North-Eastern Estonia offers a pocket-sizing alternative to those who want to taste Russia with a problem of visas and border crossings. Most of the people here are ethnic Russians, and in shops and restaurants you can hear Russian spoken on the highway. You would be able to take images of stunning Orthodox churches, the high-rises communist bloc and other legacies left by the eastern neighbor of Estonia.

3-Lahemaa National Park

The biggest rahvuspark in Estonia is 725 sq km, which makes it a great country resting place in the surrounding capital, the ‘Land of Bays.’ A microcosm of the natural beauty of Estonia, the Park is situated in an extension of a deeply coated coastline with many bays and peninsulas and 475 square kilometers of cool hinterland, surrounded by forests, wetlands, rivers and peat bogs, historical and cultural areas. Mostly flat and straight, the countryside is at just 115 meters above sea level. The highest point.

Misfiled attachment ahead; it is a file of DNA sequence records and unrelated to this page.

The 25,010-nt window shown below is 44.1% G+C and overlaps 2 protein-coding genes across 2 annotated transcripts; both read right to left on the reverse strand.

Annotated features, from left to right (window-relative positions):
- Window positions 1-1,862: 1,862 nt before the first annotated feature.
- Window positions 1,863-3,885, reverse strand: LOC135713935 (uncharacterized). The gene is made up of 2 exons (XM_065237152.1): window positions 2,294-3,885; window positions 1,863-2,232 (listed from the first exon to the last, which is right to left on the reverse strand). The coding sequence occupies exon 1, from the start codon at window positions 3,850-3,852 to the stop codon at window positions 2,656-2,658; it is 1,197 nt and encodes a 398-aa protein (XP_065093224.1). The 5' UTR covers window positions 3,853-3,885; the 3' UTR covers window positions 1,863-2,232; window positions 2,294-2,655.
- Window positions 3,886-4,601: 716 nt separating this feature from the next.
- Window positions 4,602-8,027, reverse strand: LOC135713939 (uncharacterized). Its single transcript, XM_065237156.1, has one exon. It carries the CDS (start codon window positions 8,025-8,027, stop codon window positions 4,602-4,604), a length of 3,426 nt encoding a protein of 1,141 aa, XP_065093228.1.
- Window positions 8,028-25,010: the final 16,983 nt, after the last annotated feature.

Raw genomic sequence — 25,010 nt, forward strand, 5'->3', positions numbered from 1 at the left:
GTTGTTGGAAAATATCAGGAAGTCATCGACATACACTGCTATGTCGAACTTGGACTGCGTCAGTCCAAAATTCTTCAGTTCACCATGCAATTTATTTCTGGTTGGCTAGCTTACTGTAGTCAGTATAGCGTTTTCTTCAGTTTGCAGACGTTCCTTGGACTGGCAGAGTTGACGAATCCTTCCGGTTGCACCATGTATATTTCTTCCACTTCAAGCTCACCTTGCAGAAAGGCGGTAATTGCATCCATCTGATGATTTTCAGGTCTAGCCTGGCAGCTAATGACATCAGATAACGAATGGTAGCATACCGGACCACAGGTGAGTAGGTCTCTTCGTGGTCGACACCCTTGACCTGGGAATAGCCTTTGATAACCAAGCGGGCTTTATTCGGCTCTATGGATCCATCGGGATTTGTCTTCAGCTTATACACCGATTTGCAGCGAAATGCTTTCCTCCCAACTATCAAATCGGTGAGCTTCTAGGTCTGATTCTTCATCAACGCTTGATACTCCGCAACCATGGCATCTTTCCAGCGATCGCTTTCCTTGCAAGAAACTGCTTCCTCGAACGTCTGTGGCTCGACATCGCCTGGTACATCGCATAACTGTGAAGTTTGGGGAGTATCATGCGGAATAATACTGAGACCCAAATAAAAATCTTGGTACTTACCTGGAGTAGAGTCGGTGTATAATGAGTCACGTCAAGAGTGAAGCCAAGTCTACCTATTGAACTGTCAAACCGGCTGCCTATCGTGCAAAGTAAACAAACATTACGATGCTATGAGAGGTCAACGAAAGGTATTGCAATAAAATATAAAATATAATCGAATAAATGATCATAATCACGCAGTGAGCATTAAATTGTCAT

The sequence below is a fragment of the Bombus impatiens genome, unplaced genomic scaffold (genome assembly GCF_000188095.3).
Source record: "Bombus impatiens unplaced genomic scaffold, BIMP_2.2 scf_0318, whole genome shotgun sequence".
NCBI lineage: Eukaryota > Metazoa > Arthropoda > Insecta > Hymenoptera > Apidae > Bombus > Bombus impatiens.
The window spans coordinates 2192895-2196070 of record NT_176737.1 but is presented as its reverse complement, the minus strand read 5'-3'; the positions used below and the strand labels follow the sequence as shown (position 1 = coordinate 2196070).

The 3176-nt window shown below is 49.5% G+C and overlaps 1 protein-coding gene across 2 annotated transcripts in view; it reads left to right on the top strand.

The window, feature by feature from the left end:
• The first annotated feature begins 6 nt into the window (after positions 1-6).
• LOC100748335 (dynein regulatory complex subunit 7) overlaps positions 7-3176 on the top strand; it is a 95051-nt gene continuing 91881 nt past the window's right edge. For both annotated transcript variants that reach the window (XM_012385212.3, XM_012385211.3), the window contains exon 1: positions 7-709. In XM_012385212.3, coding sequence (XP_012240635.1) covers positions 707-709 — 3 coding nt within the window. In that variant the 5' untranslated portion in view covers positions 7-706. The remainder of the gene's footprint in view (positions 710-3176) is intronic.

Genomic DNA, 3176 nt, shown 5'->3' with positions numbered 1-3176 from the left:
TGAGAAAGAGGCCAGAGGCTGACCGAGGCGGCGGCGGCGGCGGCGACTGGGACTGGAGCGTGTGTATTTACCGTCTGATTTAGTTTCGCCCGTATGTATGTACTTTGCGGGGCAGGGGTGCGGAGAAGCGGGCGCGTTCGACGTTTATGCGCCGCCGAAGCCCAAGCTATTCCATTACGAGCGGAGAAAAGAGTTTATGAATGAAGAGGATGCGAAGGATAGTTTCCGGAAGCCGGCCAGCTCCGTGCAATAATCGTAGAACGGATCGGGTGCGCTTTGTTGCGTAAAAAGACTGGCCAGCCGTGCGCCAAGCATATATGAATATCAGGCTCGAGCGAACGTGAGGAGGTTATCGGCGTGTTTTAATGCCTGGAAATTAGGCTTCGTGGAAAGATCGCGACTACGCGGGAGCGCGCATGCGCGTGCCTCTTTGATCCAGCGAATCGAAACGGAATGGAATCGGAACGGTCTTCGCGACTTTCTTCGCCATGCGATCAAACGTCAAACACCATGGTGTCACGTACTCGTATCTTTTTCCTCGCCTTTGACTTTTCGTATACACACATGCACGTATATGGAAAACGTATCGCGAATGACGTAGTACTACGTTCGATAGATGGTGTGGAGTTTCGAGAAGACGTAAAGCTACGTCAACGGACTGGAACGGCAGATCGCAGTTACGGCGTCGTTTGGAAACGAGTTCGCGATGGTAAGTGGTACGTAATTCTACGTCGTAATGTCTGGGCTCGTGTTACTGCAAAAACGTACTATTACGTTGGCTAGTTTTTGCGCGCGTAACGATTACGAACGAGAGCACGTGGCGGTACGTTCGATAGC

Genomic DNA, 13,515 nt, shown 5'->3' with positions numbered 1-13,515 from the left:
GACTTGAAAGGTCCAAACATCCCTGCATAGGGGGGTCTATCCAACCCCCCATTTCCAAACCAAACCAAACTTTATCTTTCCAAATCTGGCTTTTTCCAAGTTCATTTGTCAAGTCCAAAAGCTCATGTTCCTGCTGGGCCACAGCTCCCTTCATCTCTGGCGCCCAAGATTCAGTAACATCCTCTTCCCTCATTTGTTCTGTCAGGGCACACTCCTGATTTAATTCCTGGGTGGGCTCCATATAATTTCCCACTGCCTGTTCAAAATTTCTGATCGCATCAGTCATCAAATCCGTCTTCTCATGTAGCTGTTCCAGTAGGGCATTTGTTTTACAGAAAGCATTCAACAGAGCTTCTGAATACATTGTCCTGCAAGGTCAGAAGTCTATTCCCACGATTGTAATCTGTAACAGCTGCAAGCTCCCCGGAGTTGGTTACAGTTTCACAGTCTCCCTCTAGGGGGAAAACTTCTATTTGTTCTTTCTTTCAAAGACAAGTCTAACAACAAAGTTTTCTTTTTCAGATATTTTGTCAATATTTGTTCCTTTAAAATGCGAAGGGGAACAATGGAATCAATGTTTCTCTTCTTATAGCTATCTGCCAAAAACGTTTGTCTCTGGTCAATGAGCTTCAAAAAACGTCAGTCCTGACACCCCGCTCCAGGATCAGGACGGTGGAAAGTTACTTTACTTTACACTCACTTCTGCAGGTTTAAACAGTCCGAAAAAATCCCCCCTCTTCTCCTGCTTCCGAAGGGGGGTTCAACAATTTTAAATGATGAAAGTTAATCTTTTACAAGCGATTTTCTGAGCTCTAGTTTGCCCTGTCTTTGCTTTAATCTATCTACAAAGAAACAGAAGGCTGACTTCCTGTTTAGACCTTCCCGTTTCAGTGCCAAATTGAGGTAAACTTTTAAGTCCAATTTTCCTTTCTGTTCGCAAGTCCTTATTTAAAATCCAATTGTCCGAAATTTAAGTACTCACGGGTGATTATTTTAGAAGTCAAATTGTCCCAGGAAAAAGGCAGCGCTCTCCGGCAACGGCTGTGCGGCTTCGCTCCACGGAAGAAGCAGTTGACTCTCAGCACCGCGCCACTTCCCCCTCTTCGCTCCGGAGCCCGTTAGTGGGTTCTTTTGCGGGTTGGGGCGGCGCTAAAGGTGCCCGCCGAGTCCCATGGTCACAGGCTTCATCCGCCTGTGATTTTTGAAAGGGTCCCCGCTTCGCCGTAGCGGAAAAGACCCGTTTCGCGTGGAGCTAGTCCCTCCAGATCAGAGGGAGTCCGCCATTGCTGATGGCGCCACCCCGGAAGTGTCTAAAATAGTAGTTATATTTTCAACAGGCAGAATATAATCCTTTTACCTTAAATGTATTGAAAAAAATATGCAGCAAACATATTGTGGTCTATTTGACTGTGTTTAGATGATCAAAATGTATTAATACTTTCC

Stone fields, very thin topsoil areas called alvars, and huge rocks called erratic boulders are all usually Estonian. In the park, there were almost 840 species of herb, 34 of them rare. There are 50 species of mammals, including brown bears, lynx and wolves (none without any expert assistance). Approximately 222 bird types – including silent swans, dark storks, black-throated di-negative and cranes – were nestled here, with 24 fish species being sighted. Salmon and trout breed in the ponds, celebrates in the summertime a plethora of mos da quitos (pack insect repellent).

In winter, the park becomes a magic place with icy beaches, freezing seas and black trees. There are comfortable guesthouses, restored manors and restored picnic areas, and a large network of woodland paths for hikers, riders and even neo-Knights on horseback, and visitors are well looked after.